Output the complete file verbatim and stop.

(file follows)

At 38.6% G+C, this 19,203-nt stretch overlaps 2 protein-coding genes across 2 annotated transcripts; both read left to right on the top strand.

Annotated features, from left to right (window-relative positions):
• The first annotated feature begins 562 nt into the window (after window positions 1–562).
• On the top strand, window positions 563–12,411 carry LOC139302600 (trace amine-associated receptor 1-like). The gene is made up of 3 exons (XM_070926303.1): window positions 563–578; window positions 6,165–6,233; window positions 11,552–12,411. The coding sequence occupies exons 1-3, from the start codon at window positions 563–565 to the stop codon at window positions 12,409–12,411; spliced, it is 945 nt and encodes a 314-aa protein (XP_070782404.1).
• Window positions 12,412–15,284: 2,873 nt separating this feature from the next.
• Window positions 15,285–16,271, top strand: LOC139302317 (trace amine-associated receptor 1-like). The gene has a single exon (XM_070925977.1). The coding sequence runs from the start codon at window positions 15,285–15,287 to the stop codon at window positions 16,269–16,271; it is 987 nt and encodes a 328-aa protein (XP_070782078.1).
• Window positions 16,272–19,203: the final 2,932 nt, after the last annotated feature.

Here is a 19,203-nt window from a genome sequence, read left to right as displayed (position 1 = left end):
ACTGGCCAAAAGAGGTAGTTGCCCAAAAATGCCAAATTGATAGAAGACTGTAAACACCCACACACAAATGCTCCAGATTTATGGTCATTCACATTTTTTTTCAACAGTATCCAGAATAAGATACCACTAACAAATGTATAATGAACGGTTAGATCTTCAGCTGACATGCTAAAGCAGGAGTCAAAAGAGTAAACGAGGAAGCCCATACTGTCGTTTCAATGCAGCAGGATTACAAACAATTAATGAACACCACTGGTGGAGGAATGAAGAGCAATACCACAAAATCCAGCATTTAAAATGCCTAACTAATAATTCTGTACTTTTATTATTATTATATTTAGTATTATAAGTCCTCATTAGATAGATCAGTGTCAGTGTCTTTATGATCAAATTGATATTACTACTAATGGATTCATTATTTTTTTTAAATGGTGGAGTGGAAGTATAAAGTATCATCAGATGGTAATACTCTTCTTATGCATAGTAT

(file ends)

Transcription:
At 38.6% G+C, this 19,203-nt stretch overlaps 2 protein-coding genes across 2 annotated transcripts; both read left to right on the top strand.

Annotated features, from left to right (window-relative positions):
• The first annotated feature begins 562 nt into the window (after window positions 1–562).
• On the top strand, window positions 563–12,411 carry LOC139302600 (trace amine-associated receptor 1-like). The gene is made up of 3 exons (XM_070926303.1): window positions 563–578; window positions 6,165–6,233; window positions 11,552–12,411. The coding sequence occupies exons 1-3, from the start codon at window positions 563–565 to the stop codon at window positions 12,409–12,411; spliced, it is 945 nt and encodes a 314-aa protein (XP_070782404.1).
• Window positions 12,412–15,284: 2,873 nt separating this feature from the next.
• Window positions 15,285–16,271, top strand: LOC139302317 (trace amine-associated receptor 1-like). The gene has a single exon (XM_070925977.1). The coding sequence runs from the start codon at window positions 15,285–15,287 to the stop codon at window positions 16,269–16,271; it is 987 nt and encodes a 328-aa protein (XP_070782078.1).
• Window positions 16,272–19,203: the final 2,932 nt, after the last annotated feature.

Here is a 19,203-nt window from a genome sequence, read left to right as displayed (position 1 = left end):
ACTGGCCAAAAGAGGTAGTTGCCCAAAAATGCCAAATTGATAGAAGACTGTAAACACCCACACACAAATGCTCCAGATTTATGGTCATTCACATTTTTTTTCAACAGTATCCAGAATAAGATACCACTAACAAATGTATAATGAACGGTTAGATCTTCAGCTGACATGCTAAAGCAGGAGTCAAAAGAGTAAACGAGGAAGCCCATACTGTCGTTTCAATGCAGCAGGATTACAAACAATTAATGAACACCACTGGTGGAGGAATGAAGAGCAATACCACAAAATCCAGCATTTAAAATGCCTAACTAATAATTCTGTACTTTTATTATTATTATATTTAGTATTATAAGTCCTCATTAGATAGATCAGTGTCAGTGTCTTTATGATCAAATTGATATTACTACTAATGGATTCATTATTTTTTTTAAATGGTGGAGTGGAAGTATAAAGTATCATCAGATGGTAATACTCTTCTTATGCATAGTAT